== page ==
The outlook for Brazilian iron miner and steel producer Vale SA (ADR) (NYSE:VALE) hasn’t been terribly optimistic of late, which is to say, they’ve been downright alarming. A few too many pros just don’t see a bright future for steel, or iron ore prices in particular, and that bodes poorly for VALE stock.
There’s a curious detail that seems to be defying these doubters, however, and traders would be wise to note them.
While the rhetoric may be bearish, facts and figures cannot be denied. At the end of the day (or at least at the end of the month), a stock will reflect facts and figures rather than opinions and expectations.
Gloom and Doom for Vale
The headlines of late haven’t necessarily been encouraging. Take, for instance, the recent cuts in Macquarie’s target prices for BHP Billiton Limited (ADR) (NYSE:BHP) and Rio Tinto plc (ADR) (NYSE:RIO). The firm doesn’t think commodity prices will make a full recovery until 2018.
Although Macquarie voiced concern, it did not explicitly lower its target price for VALE stock. It could be considered guilty by association.
The technical analysts at institutional brokerage firm CLSA aren’t exactly stoked about the future for commodities either, recently opining that the Thomson Reuters/Jefferies CRB Index could soon slide 15%.
Then there’s Deutsche Bank’s recent prognostication that iron ore will break back below $70 per ton, down from a peak of near $90. Although analyst Paul Young didn’t explicitly say Vale was in trouble, it was more than enough to give VALE stock holders pause. Throw in the fact that Vale will be transitioning to a new CEO over the course of the next couple of months — what’s sure to be a tricky phase — and shares of the iron ore miner become almost unownable.
A funny thing happened on the road to certain doom, however.
The Charts Don’t Lie
While the headlines and prognosticators may be painting a grim picture for iron ore, the market itself is doing anything but. The chart of iron ore prices below (from Business Insider) tells the tale. After jolting itself into a new uptrend in November of last year, the metal continues to march forward, price-wise. It’s even tiptoed to new 52-week highs this week.
Click to Enlarge It’s a far cry from the weakness most observers were expecting, validating the notion that when it comes to the market, “do as a I do and not as I say,” is sage advice.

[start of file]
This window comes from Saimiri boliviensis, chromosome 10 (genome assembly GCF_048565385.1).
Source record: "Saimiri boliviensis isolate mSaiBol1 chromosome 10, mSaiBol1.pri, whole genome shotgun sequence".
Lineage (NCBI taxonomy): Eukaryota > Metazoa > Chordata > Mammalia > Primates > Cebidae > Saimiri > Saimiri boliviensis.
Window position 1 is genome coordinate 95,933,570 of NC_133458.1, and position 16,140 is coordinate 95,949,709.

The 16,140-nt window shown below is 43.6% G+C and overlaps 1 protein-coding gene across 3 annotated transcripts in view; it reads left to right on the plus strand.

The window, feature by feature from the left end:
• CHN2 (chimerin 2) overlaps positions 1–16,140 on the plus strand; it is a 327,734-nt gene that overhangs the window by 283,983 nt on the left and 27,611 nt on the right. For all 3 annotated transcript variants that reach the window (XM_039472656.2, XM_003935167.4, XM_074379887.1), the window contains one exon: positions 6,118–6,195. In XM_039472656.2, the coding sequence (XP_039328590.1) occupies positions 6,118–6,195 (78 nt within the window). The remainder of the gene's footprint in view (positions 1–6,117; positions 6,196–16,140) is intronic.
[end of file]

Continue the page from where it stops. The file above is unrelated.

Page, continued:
The majority of the reason steel prices remain in uptrends is demand from China.
The knee-jerk concern is simply that China could rekindle its massive iron and smelting industry, creating a flood of supply and therefore upending the nascent rally.
If that were going to happen, though, it likely would have already. Last year’s steel imports into China reached record levels, and the pace hasn’t slowed down in 2017. Keeping the lid mostly closed on that possibility is a measurably firm regulatory crackdown on low-grade furnaces and highly pollutive sintering plants.
Bottom Line on VALE Stock
To be fair, Macquarie’s and Deutsche Bank’s analysts have valid concerns, and their worries should be heeded. Those analysts are not infallible, though. In fact, Macquarie’s team acknowledged, “iron-ore price upside risk remains significant … and has the potential to drive material earnings upgrades and deliver further capital management surprises over the next six months.”
That sort of hedging leads one to wonder just how convinced they really are of their tepid commodity outlook.
Whatever the case, if your gut is telling you VALE stock is worth a shot despite the headlines, you’re not crazy for thinking that. A lot of other people are betting commodity prices and iron ore prices in particular are going to keep moving higher … and they’re putting their money where their mouth is.
As of this writing, James Brumley did not hold a position in any of the aforementioned securities.